The surname of CUTTS was a baptismal name 'the son of Cuthbert' a north of England font name. St. Cuthbert (c635-687) was the Anglo-Saxon churchman and missionary, born probably in Lauderdale in the Scottish borders (then part of Northumbria). In 651 he was a shepherd boy there, and while watching his flock by night had a vision which made him resolve to become a monk. The same year he entered the monastry of Old Melrose and in 660 accompanied its abbot, St. Eata, to a new foundation in Ripon. He travelled widely in the north of England as a missionary and many miracles were reported. In 684 he was visited by the Ecgfrith, king of Northumbria, who entreated him to accept the bishopric of Hexham. He reluctantly complied, but thirsting after solitude at the end of two years he returned to a hermit's cell he had built, where he died. His fame during his life was great, but it became greater after his death, and many churches were named after him. His feast day in 20th March. Other early instances include William Cudbriht, 1273 County Cambridge. Johannes Cuthbrid was listed in the Yorkshire Poll Tax of 1379.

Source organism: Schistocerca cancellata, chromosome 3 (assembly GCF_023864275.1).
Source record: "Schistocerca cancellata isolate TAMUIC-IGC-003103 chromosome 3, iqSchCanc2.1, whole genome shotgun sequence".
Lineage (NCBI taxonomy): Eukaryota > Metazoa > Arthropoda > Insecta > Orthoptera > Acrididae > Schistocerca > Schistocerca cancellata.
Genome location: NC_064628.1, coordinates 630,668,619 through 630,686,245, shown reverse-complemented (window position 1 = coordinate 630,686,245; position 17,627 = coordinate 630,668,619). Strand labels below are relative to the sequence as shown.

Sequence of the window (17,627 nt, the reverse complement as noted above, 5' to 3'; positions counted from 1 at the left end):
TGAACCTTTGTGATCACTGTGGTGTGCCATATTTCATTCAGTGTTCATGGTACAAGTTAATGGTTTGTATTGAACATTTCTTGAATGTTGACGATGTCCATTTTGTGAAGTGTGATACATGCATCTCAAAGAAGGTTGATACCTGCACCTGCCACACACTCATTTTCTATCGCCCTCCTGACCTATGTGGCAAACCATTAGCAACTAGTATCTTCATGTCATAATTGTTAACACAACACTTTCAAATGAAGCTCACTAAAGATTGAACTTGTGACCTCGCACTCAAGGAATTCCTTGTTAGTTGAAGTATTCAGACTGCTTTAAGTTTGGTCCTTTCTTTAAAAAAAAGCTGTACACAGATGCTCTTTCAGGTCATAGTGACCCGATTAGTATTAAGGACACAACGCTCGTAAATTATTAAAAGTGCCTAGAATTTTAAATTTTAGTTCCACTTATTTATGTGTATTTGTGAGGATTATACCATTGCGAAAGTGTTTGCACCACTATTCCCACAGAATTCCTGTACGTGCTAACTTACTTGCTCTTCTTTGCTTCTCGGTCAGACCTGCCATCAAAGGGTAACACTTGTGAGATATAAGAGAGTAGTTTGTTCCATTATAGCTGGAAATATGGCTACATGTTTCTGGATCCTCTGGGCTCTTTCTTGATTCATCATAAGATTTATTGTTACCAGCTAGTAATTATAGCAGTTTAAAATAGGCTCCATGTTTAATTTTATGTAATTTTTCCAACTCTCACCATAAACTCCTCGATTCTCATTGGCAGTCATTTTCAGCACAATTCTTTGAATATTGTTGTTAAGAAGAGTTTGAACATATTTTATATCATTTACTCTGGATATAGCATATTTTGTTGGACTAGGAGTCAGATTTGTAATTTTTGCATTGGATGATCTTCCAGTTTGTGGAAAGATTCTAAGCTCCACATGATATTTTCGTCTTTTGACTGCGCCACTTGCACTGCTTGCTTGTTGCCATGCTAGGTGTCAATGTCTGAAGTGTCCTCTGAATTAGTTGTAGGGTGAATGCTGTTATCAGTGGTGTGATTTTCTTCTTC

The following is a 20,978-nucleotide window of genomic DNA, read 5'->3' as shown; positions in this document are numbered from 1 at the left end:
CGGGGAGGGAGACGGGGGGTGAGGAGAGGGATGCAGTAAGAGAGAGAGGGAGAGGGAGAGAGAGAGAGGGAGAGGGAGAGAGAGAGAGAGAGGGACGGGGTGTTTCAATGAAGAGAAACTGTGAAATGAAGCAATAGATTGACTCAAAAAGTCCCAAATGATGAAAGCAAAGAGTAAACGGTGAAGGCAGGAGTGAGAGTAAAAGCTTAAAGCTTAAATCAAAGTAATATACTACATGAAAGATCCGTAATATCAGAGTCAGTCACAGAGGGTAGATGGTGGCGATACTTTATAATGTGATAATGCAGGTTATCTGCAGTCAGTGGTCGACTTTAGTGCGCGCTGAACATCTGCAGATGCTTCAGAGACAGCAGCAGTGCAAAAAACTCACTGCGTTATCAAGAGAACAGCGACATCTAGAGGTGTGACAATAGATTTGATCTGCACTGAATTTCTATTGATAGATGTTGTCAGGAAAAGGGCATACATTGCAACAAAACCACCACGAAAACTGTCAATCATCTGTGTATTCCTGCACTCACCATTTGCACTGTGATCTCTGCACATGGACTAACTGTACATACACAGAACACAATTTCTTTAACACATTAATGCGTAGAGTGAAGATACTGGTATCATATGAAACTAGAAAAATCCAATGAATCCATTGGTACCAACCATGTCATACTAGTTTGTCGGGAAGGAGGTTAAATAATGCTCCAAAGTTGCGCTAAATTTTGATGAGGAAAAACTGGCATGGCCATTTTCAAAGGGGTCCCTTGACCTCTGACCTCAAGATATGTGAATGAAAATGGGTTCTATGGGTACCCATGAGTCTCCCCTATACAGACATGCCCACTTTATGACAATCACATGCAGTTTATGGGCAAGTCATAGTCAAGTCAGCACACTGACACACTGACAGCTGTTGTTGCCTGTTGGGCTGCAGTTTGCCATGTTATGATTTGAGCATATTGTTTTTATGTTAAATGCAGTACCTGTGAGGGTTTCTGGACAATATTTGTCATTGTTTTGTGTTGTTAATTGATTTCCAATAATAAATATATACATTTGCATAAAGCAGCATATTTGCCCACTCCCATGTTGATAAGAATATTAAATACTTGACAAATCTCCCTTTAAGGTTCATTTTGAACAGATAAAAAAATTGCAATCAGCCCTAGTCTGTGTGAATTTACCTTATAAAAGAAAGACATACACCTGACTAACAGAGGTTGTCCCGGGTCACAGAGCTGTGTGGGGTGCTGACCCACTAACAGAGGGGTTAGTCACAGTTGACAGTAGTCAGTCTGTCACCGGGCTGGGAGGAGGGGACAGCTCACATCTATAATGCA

Ridley Cuthbertson and Ann Maria Dickson were married at St. George's, Hanover Square, London in 1771.
The name was borne by a 7th century bishop of Hexham, and later of Lindisfarne, and remained popular because of his cult throughout the Middle Ages, especially in North England and the lowlands of Scotland.
The diminutive CUTHBE is rare and apparently confined to a small area on the Suffolk-Essex border. It first occurs in this form in the early 19th century; a century earlier the forms Cuthbert, Cutbee and Cutbie are all used of the same person.
The associated arms are recorded in Sir Bernard Burkes General Armory. Ulster King of Arms in 1884.
Arms registered in County Kent.
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